This is a story of a man haunted by memories from 20 years ago. He gets a letter from an old work friend, saying she is dying of cancer and wants to say goodbye. He writes a reply, not liking how it sounds, but knowing he must write something and walks to post the letter. The box comes too soon and he says to himself "I'll just walk to the next one". Time passes and he finds himself walking all the way from the south of the United Kingdom to the north, over 500 miles.
Throughout his long walk, he finds himself remembering things he had not thought of for years, thinking of his son, his wife and his friend Queenie. The people he meets along the way encourage him and eventually he gains massive publicity for his walk. This is where I became less interested. When he is joined by a large group of people who want to join him and end up delaying his progress, I just wanted him to leave them all behind.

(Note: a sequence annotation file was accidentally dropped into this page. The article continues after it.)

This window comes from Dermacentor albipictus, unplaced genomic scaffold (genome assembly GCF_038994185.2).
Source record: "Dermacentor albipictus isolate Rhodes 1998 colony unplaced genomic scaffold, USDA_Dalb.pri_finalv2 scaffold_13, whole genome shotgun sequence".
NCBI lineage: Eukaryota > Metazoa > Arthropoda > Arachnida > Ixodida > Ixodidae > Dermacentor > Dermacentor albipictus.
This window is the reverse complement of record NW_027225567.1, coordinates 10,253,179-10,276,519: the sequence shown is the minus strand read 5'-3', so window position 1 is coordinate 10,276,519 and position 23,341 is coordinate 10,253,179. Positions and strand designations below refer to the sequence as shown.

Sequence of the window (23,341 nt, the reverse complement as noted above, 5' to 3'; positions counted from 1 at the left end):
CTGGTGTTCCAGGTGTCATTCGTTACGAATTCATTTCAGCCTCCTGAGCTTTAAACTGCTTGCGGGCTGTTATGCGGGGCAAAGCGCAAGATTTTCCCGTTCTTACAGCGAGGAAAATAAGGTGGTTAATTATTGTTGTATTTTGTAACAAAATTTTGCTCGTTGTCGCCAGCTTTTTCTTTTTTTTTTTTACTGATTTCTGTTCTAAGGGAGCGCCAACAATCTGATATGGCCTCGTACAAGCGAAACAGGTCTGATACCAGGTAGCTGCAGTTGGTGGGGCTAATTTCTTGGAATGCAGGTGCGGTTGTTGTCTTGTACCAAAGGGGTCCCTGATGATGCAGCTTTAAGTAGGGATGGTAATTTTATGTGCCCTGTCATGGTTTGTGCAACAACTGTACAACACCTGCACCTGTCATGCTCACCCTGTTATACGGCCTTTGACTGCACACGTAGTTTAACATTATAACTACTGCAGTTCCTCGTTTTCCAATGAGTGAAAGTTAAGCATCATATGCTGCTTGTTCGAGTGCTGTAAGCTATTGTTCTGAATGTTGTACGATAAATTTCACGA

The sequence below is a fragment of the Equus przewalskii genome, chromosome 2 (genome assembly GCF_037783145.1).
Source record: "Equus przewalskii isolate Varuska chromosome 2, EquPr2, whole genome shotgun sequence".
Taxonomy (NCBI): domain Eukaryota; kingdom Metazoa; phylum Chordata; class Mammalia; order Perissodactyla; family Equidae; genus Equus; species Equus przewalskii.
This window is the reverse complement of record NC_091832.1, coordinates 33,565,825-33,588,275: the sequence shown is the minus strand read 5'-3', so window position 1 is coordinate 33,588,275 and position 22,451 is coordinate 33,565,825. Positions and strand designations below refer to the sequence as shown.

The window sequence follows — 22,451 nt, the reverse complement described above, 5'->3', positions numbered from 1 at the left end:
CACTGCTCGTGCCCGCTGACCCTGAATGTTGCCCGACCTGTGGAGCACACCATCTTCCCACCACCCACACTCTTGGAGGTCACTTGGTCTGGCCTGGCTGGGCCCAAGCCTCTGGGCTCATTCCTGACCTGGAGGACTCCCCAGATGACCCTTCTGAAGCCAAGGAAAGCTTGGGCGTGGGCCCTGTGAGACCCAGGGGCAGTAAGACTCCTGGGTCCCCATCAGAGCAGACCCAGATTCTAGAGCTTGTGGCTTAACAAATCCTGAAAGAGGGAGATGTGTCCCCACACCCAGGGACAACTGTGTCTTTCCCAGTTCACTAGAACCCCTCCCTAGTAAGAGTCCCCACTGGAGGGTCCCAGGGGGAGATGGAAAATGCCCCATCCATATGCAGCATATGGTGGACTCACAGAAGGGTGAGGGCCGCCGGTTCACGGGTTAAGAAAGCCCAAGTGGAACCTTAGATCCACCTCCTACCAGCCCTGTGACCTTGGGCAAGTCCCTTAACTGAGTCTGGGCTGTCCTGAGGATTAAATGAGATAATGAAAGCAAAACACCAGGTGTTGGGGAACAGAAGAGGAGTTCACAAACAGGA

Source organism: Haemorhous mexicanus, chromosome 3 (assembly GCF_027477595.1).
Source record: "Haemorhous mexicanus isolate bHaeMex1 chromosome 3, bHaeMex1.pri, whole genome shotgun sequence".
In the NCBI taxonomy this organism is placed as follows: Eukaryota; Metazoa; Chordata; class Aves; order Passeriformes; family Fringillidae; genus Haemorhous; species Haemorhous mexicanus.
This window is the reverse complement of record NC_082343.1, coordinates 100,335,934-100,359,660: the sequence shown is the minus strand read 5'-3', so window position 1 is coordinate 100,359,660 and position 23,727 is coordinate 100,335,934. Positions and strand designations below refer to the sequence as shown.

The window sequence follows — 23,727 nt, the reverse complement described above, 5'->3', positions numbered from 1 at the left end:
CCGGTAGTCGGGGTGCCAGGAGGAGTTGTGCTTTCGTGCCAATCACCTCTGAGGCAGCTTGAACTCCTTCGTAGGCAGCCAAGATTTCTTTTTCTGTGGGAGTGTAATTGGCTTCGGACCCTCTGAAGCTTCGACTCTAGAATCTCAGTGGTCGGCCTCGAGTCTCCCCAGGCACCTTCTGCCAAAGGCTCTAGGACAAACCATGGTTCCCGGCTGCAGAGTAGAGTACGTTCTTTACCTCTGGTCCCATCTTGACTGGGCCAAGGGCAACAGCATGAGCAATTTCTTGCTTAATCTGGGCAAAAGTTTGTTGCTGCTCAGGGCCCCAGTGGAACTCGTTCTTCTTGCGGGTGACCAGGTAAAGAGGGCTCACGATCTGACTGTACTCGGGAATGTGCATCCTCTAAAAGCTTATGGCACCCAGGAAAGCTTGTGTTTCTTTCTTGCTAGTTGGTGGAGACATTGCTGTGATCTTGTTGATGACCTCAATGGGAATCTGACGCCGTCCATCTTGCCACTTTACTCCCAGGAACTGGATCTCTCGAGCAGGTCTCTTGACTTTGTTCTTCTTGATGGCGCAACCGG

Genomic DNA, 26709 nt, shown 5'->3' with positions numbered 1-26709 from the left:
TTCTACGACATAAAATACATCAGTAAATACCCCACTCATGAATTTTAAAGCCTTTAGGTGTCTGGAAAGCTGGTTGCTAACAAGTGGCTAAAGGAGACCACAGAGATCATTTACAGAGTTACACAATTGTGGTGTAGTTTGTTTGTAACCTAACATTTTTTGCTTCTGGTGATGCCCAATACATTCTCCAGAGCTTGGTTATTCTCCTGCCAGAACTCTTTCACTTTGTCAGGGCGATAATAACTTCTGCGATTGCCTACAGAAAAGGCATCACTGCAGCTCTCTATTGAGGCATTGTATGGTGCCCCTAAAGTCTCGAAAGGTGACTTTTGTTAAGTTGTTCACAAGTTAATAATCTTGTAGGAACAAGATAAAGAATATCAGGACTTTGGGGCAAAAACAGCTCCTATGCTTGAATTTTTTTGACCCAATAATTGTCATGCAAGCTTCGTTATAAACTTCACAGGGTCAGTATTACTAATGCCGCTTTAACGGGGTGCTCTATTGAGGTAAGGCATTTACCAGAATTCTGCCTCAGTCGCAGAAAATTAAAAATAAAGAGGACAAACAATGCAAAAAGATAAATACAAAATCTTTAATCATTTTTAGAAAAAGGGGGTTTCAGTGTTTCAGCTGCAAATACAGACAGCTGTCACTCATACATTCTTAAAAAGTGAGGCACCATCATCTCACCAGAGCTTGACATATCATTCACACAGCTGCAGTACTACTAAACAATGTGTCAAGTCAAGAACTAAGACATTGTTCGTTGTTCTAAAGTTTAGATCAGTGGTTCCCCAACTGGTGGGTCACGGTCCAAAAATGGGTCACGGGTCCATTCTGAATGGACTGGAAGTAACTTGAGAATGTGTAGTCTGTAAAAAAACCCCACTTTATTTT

The parts about his wife, and how she discovers after 20 years that she does love her husband after all, are interesting and touching.
I felt overall the book was ok. I liked it, but didn't feel too much about the whole story overall. I found the parts near the end a bit too depressing and had to force my way through to finish the story. There was one quote early on in the book that really spoke to me though:
Harold pictured the gentleman on a station platform, smart in his suit, looking no different from anyone else. It must be the same all over England. People were buying milk, or filling their cars with petrol, or even posting letters. And what no one else knew was the appalling weight of the thing they were carrying inside. The inhuman effort it took sometimes to be normal, and a part of things that appeared both easy and everyday. The loneliness of that. -p89-90